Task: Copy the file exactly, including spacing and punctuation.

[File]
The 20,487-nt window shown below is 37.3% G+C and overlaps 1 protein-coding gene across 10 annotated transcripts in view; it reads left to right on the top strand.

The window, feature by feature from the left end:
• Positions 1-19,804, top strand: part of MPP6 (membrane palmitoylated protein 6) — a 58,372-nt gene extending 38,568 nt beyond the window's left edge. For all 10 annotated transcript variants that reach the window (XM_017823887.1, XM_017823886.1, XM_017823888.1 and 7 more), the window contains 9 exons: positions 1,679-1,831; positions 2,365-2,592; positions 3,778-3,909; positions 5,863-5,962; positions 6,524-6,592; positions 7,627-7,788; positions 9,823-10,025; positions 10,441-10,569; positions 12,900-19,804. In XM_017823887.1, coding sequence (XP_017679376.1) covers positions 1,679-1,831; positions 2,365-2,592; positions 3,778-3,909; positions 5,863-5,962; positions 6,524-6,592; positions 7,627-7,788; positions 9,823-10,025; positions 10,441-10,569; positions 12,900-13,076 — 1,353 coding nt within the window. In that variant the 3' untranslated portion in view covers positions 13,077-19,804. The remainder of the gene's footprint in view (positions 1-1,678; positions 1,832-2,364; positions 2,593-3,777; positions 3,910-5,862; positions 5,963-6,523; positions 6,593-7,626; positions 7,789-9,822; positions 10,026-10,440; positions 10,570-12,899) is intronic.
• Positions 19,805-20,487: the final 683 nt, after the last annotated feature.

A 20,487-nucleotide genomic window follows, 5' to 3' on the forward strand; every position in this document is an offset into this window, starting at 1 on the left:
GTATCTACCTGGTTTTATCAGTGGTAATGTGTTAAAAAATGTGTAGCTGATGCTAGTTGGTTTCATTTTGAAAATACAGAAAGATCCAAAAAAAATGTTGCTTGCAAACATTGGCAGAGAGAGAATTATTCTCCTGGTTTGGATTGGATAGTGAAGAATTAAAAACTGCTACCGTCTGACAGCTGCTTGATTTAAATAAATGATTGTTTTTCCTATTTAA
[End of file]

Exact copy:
The 20,487-nt window shown below is 37.3% G+C and overlaps 1 protein-coding gene across 10 annotated transcripts in view; it reads left to right on the top strand.

The window, feature by feature from the left end:
• Positions 1-19,804, top strand: part of MPP6 (membrane palmitoylated protein 6) — a 58,372-nt gene extending 38,568 nt beyond the window's left edge. For all 10 annotated transcript variants that reach the window (XM_017823887.1, XM_017823886.1, XM_017823888.1 and 7 more), the window contains 9 exons: positions 1,679-1,831; positions 2,365-2,592; positions 3,778-3,909; positions 5,863-5,962; positions 6,524-6,592; positions 7,627-7,788; positions 9,823-10,025; positions 10,441-10,569; positions 12,900-19,804. In XM_017823887.1, coding sequence (XP_017679376.1) covers positions 1,679-1,831; positions 2,365-2,592; positions 3,778-3,909; positions 5,863-5,962; positions 6,524-6,592; positions 7,627-7,788; positions 9,823-10,025; positions 10,441-10,569; positions 12,900-13,076 — 1,353 coding nt within the window. In that variant the 3' untranslated portion in view covers positions 13,077-19,804. The remainder of the gene's footprint in view (positions 1-1,678; positions 1,832-2,364; positions 2,593-3,777; positions 3,910-5,862; positions 5,963-6,523; positions 6,593-7,626; positions 7,789-9,822; positions 10,026-10,440; positions 10,570-12,899) is intronic.
• Positions 19,805-20,487: the final 683 nt, after the last annotated feature.

A 20,487-nucleotide genomic window follows, 5' to 3' on the forward strand; every position in this document is an offset into this window, starting at 1 on the left:
GTATCTACCTGGTTTTATCAGTGGTAATGTGTTAAAAAATGTGTAGCTGATGCTAGTTGGTTTCATTTTGAAAATACAGAAAGATCCAAAAAAAATGTTGCTTGCAAACATTGGCAGAGAGAGAATTATTCTCCTGGTTTGGATTGGATAGTGAAGAATTAAAAACTGCTACCGTCTGACAGCTGCTTGATTTAAATAAATGATTGTTTTTCCTATTTAA